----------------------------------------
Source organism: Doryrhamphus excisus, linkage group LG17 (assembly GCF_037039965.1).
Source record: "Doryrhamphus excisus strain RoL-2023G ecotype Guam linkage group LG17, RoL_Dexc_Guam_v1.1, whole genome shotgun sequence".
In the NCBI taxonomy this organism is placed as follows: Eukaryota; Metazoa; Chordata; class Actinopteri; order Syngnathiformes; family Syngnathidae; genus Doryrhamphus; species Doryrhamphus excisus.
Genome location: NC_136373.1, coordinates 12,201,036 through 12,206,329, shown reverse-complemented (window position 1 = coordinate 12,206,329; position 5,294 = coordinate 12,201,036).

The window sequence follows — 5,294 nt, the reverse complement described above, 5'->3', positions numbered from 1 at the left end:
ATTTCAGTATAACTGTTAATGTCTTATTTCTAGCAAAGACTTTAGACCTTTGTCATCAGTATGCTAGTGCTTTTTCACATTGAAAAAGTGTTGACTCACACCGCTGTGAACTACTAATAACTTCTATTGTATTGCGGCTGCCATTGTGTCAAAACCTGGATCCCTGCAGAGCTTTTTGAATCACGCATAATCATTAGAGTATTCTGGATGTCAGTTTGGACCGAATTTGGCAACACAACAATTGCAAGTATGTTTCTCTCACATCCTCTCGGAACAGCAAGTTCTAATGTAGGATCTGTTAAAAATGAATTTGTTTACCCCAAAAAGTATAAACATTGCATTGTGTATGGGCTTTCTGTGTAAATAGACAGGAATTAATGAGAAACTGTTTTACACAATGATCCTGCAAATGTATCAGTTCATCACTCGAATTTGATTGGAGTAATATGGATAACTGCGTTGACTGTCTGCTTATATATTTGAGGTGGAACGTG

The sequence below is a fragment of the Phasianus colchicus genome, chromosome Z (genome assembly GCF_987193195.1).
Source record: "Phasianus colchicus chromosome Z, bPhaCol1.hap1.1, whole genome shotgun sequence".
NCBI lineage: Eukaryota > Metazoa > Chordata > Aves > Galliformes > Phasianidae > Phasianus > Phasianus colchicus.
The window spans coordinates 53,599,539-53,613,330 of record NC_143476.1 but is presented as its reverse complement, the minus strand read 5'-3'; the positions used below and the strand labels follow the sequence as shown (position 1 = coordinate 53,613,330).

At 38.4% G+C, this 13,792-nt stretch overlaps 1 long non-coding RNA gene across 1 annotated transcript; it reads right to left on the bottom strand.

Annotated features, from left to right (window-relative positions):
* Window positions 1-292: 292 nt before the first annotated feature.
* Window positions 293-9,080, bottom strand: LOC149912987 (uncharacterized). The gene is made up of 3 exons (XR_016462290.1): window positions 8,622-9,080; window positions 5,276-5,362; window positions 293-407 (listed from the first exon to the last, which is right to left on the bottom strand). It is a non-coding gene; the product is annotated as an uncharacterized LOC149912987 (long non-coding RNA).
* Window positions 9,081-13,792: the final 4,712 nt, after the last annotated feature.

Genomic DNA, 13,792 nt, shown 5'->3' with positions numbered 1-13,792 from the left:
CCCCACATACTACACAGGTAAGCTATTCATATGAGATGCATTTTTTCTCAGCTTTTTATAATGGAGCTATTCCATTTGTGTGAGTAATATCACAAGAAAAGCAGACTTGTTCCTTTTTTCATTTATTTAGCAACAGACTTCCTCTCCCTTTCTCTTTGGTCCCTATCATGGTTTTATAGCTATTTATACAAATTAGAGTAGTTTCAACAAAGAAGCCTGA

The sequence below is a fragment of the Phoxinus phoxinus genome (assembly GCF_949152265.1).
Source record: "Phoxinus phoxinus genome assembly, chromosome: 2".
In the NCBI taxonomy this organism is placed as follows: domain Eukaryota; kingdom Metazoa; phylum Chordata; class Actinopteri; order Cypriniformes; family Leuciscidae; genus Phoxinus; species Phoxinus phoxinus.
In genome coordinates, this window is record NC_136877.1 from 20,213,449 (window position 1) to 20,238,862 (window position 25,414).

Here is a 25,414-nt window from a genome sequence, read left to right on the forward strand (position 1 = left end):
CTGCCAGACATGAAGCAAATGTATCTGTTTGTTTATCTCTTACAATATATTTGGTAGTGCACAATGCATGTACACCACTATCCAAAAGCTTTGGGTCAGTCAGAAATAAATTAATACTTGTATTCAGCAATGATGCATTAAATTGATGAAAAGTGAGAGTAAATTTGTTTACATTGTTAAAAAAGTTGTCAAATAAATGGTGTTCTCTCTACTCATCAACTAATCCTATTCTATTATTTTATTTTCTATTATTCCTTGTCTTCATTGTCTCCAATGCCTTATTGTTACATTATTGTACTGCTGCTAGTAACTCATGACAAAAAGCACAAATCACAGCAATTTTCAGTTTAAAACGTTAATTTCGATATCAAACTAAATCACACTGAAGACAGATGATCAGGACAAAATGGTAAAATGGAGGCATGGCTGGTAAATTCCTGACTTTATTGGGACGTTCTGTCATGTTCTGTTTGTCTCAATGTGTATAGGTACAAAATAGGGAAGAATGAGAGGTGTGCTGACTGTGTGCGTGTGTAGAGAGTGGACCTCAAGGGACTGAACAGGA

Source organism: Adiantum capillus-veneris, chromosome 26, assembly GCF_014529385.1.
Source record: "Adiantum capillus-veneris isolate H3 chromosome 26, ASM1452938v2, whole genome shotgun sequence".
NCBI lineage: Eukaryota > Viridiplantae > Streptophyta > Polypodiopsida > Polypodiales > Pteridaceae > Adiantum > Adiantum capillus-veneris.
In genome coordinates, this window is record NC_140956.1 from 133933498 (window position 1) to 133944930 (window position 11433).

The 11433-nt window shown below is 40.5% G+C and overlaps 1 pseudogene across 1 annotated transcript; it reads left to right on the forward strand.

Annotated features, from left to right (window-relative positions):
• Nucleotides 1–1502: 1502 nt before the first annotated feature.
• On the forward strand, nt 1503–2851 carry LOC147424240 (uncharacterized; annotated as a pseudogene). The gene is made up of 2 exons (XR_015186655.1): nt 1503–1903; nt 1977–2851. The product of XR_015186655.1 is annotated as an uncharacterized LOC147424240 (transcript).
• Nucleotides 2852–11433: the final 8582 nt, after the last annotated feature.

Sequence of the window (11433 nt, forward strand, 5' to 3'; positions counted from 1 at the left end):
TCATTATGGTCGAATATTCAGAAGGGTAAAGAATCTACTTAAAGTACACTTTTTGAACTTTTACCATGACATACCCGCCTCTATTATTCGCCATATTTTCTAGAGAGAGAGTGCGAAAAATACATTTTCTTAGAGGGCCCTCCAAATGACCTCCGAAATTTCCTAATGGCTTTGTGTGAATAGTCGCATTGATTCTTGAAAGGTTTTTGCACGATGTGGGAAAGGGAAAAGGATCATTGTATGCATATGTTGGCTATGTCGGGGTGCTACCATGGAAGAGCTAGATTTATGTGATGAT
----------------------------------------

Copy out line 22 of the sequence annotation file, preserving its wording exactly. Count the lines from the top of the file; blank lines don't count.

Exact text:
Here is a 25,414-nt window from a genome sequence, read left to right on the forward strand (position 1 = left end):